The Five Strategies of The Virtues ProjectTM are practices that bring the virtues to life. They help us raise great kids, and to create a culture of character in our schools and communities.
1: SPEAK THE LANGUAGE OF THE VIRTUES
Language shapes character. The way we speak and the words we use, have great power to discourage or to inspire.
Our language has great power to influence the lives of others. Whether telling a baby how patient she has been, waiting to be fed, or encouraging a bullying teen to tap into his compassion, giving performance feedback to an employee, or telling someone what we love about them, language is a mirror of how we value others.
Language is also the vehicle of thought. Peace Pilgrim, a woman who walked across America for the cause of peace, said, “If we knew how powerful our thoughts were, we would never again have another negative thought.”
When our words are weighty, we need to weigh our words. And they always are. The language of virtues helps us to replace shaming and blaming with personal responsibility and respect. It is a frame of reference for bringing out the best in each other. It helps us to become the kind of people we want to be.
2: RECOGNIZE TEACHABLE MOMENTS
As a Tlingit elder said, “Life is for learning our lessons.” Recognizing the virtues we can develop in any situation is an empowering practice that leads to lifelong learning.
In raising children, we need to avoid shaming and instead be naming virtues. Rather than name-calling, we call on the virtues of their character. When they argue, we don’t call them “stubborn”; we call them to cooperation or respect. When they show improvement of any kind, we notice that glimmer of virtue, and acknowledge it. In this way we become mentors, rather than tormentors.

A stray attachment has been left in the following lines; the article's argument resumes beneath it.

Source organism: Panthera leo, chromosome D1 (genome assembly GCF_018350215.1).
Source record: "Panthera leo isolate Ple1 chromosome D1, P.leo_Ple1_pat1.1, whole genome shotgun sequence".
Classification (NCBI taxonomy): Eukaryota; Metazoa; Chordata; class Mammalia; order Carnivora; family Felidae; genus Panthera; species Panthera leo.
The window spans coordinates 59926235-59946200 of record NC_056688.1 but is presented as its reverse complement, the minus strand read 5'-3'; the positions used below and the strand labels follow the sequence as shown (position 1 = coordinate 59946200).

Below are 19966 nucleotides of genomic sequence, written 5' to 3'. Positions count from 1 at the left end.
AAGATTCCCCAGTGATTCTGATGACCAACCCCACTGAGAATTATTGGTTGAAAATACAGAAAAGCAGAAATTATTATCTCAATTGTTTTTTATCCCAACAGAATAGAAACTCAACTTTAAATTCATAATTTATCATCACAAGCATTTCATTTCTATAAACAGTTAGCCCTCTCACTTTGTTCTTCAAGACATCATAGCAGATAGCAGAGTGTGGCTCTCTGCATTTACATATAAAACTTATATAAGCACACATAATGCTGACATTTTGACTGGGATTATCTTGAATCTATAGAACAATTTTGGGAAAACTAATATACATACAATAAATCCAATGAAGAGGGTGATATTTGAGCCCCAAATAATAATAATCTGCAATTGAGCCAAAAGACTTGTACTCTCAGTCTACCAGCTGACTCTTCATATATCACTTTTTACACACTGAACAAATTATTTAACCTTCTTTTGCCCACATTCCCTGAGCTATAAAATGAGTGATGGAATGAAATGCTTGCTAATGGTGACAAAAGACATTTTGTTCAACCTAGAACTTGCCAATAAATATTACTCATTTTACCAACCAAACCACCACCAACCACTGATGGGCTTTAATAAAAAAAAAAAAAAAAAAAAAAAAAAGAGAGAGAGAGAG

Recognizing the gifts and life lessons in our daily challenges helps us to cultivate our character. We use guilt only as a signal for change, not as a lifestyle! When we have the humility and confidence to learn from our mistakes, they become our best teachers. Every stumbling block becomes a stepping-stone.
3: SET CLEAR BOUNDARIES
Boundaries keep us safe. Virtues-based boundaries focus on respect, restorative justice, and reparation to create a climate of peace and safety, in our relationships, at home, in school, and in the community. Personal boundaries help us to build healthy relationships, and protect our time, our energy and our health.
Children feel safe when they know where the boundaries are. We tell them what we DO want, not what we don’t want. So, family ground rules or boundaries need to be positively worded virtues statements such as, “We use peaceful language, even when we are upset.” Every family needs four or five ground rules or agreements, at any age and stage.
This IS the time of our lives. We need to design it well. Boundaries help us to live the good life.
4: HONOR THE SPIRIT
This strategy begins with respect for the dignity of each person and encourages us to make time for reflection, reverence, and beauty. It is expressing what is meaningful in our lives by participating in the arts, honoring special life events, and sharing our stories with each other.
Creating Vision Statements increases unity and morale in our homes, schools and workplaces. Many people who are Virtues Project enthusiasts have a daily practice of a virtues pick, using Virtues Reflection Cards or Family Virtues Cards or even the Virtues Card phone app.
Many schools around the world foster strong school spirit with virtues bulletin boards, choosing a virtue of the month to practice, and creating skits and songs for assemblies.
5: OFFER COMPANIONING
One of the greatest gifts we have to give is our presence — our compassionate, attentive listening. It is a form of sacred curiosity. By being deeply present and listening with both compassion and detachment, we help others to empty their cup.
This counseling approach empowers others to discern teachable moments and to reflect on their virtues. It supports moral choice, intimacy in relationships, and peaceful conflict resolution. When we companion, we never ask “why?” We use open-ended cup emptying questions starting with “What” and “How”. We always end with a Virtues Acknowledgment, which helps to restore someone who has been vulnerable enough to share openly.
Companioning is a powerful tool for healing grief, anger, and trauma.
FIVE WAYS TO RAISE GREAT KIDS. AND ONE EXCUSE FOR WHY WE DON’T.
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For more information contact Scott Feraco.